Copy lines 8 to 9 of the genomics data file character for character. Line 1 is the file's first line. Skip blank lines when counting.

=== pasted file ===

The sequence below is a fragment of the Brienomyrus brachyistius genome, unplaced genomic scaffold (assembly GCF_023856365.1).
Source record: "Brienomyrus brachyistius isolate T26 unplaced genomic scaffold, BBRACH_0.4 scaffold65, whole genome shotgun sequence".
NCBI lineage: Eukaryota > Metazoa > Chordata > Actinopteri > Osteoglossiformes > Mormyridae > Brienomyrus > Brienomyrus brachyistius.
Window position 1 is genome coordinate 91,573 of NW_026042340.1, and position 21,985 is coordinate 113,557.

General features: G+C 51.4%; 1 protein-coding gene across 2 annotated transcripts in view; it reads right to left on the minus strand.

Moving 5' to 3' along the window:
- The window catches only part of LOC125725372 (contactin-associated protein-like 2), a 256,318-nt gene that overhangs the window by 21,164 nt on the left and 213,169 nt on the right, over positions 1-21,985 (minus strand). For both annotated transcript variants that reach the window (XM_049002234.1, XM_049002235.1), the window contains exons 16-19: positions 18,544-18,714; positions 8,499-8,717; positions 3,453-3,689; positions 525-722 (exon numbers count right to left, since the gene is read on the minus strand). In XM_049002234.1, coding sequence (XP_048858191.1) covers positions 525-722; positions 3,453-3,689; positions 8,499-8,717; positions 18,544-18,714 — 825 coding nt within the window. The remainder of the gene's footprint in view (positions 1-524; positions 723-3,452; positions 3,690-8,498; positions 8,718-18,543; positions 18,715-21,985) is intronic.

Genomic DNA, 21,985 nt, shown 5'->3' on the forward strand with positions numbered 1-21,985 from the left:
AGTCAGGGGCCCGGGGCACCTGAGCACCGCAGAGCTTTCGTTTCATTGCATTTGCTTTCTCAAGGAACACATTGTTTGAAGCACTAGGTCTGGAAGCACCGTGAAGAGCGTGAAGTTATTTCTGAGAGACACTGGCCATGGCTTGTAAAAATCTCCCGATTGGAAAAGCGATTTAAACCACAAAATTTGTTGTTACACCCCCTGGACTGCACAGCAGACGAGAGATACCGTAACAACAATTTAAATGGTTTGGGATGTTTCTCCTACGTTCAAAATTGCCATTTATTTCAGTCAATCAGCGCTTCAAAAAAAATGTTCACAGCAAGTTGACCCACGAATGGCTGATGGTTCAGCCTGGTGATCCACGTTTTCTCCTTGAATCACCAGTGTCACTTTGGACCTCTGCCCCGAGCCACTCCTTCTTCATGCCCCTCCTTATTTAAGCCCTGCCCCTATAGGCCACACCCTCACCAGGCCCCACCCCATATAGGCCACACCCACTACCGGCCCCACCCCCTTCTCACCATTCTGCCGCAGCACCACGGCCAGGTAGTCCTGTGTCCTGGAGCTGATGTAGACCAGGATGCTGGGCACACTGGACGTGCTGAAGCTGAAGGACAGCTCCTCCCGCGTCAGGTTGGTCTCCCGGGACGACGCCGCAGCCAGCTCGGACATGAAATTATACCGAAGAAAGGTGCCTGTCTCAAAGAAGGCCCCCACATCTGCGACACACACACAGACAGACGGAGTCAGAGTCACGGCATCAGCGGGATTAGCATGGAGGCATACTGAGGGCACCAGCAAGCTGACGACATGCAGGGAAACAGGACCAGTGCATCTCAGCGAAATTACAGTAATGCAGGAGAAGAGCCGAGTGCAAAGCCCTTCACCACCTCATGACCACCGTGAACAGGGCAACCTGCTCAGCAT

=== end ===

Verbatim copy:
Genomic DNA, 21,985 nt, shown 5'->3' on the forward strand with positions numbered 1-21,985 from the left:
AGTCAGGGGCCCGGGGCACCTGAGCACCGCAGAGCTTTCGTTTCATTGCATTTGCTTTCTCAAGGAACACATTGTTTGAAGCACTAGGTCTGGAAGCACCGTGAAGAGCGTGAAGTTATTTCTGAGAGACACTGGCCATGGCTTGTAAAAATCTCCCGATTGGAAAAGCGATTTAAACCACAAAATTTGTTGTTACACCCCCTGGACTGCACAGCAGACGAGAGATACCGTAACAACAATTTAAATGGTTTGGGATGTTTCTCCTACGTTCAAAATTGCCATTTATTTCAGTCAATCAGCGCTTCAAAAAAAATGTTCACAGCAAGTTGACCCACGAATGGCTGATGGTTCAGCCTGGTGATCCACGTTTTCTCCTTGAATCACCAGTGTCACTTTGGACCTCTGCCCCGAGCCACTCCTTCTTCATGCCCCTCCTTATTTAAGCCCTGCCCCTATAGGCCACACCCTCACCAGGCCCCACCCCATATAGGCCACACCCACTACCGGCCCCACCCCCTTCTCACCATTCTGCCGCAGCACCACGGCCAGGTAGTCCTGTGTCCTGGAGCTGATGTAGACCAGGATGCTGGGCACACTGGACGTGCTGAAGCTGAAGGACAGCTCCTCCCGCGTCAGGTTGGTCTCCCGGGACGACGCCGCAGCCAGCTCGGACATGAAATTATACCGAAGAAAGGTGCCTGTCTCAAAGAAGGCCCCCACATCTGCGACACACACACAGACAGACGGAGTCAGAGTCACGGCATCAGCGGGATTAGCATGGAGGCATACTGAGGGCACCAGCAAGCTGACGACATGCAGGGAAACAGGACCAGTGCATCTCAGCGAAATTACAGTAATGCAGGAGAAGAGCCGAGTGCAAAGCCCTTCACCACCTCATGACCACCGTGAACAGGGCAACCTGCTCAGCAT